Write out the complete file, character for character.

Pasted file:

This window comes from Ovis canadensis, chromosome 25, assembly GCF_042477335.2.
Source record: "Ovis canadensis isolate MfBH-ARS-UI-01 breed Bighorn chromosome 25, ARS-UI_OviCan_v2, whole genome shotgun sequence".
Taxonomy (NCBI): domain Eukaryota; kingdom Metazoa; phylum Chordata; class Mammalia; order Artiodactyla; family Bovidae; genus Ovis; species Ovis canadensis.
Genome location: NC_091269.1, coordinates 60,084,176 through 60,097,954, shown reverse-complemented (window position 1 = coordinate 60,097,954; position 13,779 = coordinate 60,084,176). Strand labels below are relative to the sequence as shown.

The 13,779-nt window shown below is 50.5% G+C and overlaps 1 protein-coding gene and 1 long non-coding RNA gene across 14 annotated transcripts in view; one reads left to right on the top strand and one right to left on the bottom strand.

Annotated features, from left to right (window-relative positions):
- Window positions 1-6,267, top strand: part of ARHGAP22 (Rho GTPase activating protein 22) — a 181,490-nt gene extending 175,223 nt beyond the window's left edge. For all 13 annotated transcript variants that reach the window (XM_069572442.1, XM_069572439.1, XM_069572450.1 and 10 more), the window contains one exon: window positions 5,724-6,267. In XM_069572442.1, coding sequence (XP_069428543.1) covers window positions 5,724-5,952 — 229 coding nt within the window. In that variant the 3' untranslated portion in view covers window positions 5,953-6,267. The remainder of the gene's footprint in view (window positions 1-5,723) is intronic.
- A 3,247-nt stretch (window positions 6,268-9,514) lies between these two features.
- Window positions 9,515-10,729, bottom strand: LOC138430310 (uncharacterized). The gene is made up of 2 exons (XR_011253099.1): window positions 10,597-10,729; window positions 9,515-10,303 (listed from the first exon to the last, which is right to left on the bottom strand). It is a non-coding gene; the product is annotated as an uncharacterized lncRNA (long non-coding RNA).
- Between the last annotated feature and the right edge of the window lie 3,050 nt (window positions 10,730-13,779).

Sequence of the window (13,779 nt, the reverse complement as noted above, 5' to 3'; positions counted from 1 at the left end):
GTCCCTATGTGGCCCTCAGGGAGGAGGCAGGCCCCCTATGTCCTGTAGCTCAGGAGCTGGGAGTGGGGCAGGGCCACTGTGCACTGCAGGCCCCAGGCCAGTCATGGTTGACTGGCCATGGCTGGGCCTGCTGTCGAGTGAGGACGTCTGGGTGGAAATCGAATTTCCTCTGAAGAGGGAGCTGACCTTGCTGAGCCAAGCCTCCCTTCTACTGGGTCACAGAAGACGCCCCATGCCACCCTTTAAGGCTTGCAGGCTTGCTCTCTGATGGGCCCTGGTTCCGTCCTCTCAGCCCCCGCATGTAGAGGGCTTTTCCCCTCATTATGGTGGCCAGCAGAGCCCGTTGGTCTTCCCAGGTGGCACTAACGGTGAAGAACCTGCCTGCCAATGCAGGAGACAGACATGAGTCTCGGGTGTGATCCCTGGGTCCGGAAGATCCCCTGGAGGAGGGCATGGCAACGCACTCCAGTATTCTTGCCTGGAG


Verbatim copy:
This window comes from Ovis canadensis, chromosome 25, assembly GCF_042477335.2.
Source record: "Ovis canadensis isolate MfBH-ARS-UI-01 breed Bighorn chromosome 25, ARS-UI_OviCan_v2, whole genome shotgun sequence".
Taxonomy (NCBI): domain Eukaryota; kingdom Metazoa; phylum Chordata; class Mammalia; order Artiodactyla; family Bovidae; genus Ovis; species Ovis canadensis.
Genome location: NC_091269.1, coordinates 60,084,176 through 60,097,954, shown reverse-complemented (window position 1 = coordinate 60,097,954; position 13,779 = coordinate 60,084,176). Strand labels below are relative to the sequence as shown.

The 13,779-nt window shown below is 50.5% G+C and overlaps 1 protein-coding gene and 1 long non-coding RNA gene across 14 annotated transcripts in view; one reads left to right on the top strand and one right to left on the bottom strand.

Annotated features, from left to right (window-relative positions):
- Window positions 1-6,267, top strand: part of ARHGAP22 (Rho GTPase activating protein 22) — a 181,490-nt gene extending 175,223 nt beyond the window's left edge. For all 13 annotated transcript variants that reach the window (XM_069572442.1, XM_069572439.1, XM_069572450.1 and 10 more), the window contains one exon: window positions 5,724-6,267. In XM_069572442.1, coding sequence (XP_069428543.1) covers window positions 5,724-5,952 — 229 coding nt within the window. In that variant the 3' untranslated portion in view covers window positions 5,953-6,267. The remainder of the gene's footprint in view (window positions 1-5,723) is intronic.
- A 3,247-nt stretch (window positions 6,268-9,514) lies between these two features.
- Window positions 9,515-10,729, bottom strand: LOC138430310 (uncharacterized). The gene is made up of 2 exons (XR_011253099.1): window positions 10,597-10,729; window positions 9,515-10,303 (listed from the first exon to the last, which is right to left on the bottom strand). It is a non-coding gene; the product is annotated as an uncharacterized lncRNA (long non-coding RNA).
- Between the last annotated feature and the right edge of the window lie 3,050 nt (window positions 10,730-13,779).

Sequence of the window (13,779 nt, the reverse complement as noted above, 5' to 3'; positions counted from 1 at the left end):
GTCCCTATGTGGCCCTCAGGGAGGAGGCAGGCCCCCTATGTCCTGTAGCTCAGGAGCTGGGAGTGGGGCAGGGCCACTGTGCACTGCAGGCCCCAGGCCAGTCATGGTTGACTGGCCATGGCTGGGCCTGCTGTCGAGTGAGGACGTCTGGGTGGAAATCGAATTTCCTCTGAAGAGGGAGCTGACCTTGCTGAGCCAAGCCTCCCTTCTACTGGGTCACAGAAGACGCCCCATGCCACCCTTTAAGGCTTGCAGGCTTGCTCTCTGATGGGCCCTGGTTCCGTCCTCTCAGCCCCCGCATGTAGAGGGCTTTTCCCCTCATTATGGTGGCCAGCAGAGCCCGTTGGTCTTCCCAGGTGGCACTAACGGTGAAGAACCTGCCTGCCAATGCAGGAGACAGACATGAGTCTCGGGTGTGATCCCTGGGTCCGGAAGATCCCCTGGAGGAGGGCATGGCAACGCACTCCAGTATTCTTGCCTGGAG